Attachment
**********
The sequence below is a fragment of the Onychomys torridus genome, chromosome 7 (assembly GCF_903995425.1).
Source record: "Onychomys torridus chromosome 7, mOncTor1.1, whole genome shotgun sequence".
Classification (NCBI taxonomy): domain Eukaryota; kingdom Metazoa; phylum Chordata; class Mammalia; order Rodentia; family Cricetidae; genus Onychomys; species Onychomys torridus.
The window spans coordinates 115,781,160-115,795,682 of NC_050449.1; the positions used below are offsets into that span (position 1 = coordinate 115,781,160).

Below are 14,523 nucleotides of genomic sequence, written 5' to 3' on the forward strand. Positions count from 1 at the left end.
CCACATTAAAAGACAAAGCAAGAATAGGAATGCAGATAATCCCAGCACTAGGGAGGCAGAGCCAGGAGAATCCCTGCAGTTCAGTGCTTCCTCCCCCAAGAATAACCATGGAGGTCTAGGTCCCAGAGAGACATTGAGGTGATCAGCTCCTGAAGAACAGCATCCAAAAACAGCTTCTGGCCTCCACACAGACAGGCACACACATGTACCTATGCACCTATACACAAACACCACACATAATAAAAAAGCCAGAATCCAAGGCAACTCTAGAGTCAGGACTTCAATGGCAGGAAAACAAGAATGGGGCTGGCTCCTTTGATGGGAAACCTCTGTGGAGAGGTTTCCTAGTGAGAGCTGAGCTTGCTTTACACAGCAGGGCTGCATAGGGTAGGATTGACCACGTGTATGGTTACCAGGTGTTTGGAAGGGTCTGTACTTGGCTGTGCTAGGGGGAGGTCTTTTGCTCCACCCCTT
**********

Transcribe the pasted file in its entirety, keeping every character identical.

The sequence below is a fragment of the Onychomys torridus genome, chromosome 7 (assembly GCF_903995425.1).
Source record: "Onychomys torridus chromosome 7, mOncTor1.1, whole genome shotgun sequence".
Classification (NCBI taxonomy): domain Eukaryota; kingdom Metazoa; phylum Chordata; class Mammalia; order Rodentia; family Cricetidae; genus Onychomys; species Onychomys torridus.
The window spans coordinates 115,781,160-115,795,682 of NC_050449.1; the positions used below are offsets into that span (position 1 = coordinate 115,781,160).

Below are 14,523 nucleotides of genomic sequence, written 5' to 3' on the forward strand. Positions count from 1 at the left end.
CCACATTAAAAGACAAAGCAAGAATAGGAATGCAGATAATCCCAGCACTAGGGAGGCAGAGCCAGGAGAATCCCTGCAGTTCAGTGCTTCCTCCCCCAAGAATAACCATGGAGGTCTAGGTCCCAGAGAGACATTGAGGTGATCAGCTCCTGAAGAACAGCATCCAAAAACAGCTTCTGGCCTCCACACAGACAGGCACACACATGTACCTATGCACCTATACACAAACACCACACATAATAAAAAAGCCAGAATCCAAGGCAACTCTAGAGTCAGGACTTCAATGGCAGGAAAACAAGAATGGGGCTGGCTCCTTTGATGGGAAACCTCTGTGGAGAGGTTTCCTAGTGAGAGCTGAGCTTGCTTTACACAGCAGGGCTGCATAGGGTAGGATTGACCACGTGTATGGTTACCAGGTGTTTGGAAGGGTCTGTACTTGGCTGTGCTAGGGGGAGGTCTTTTGCTCCACCCCTT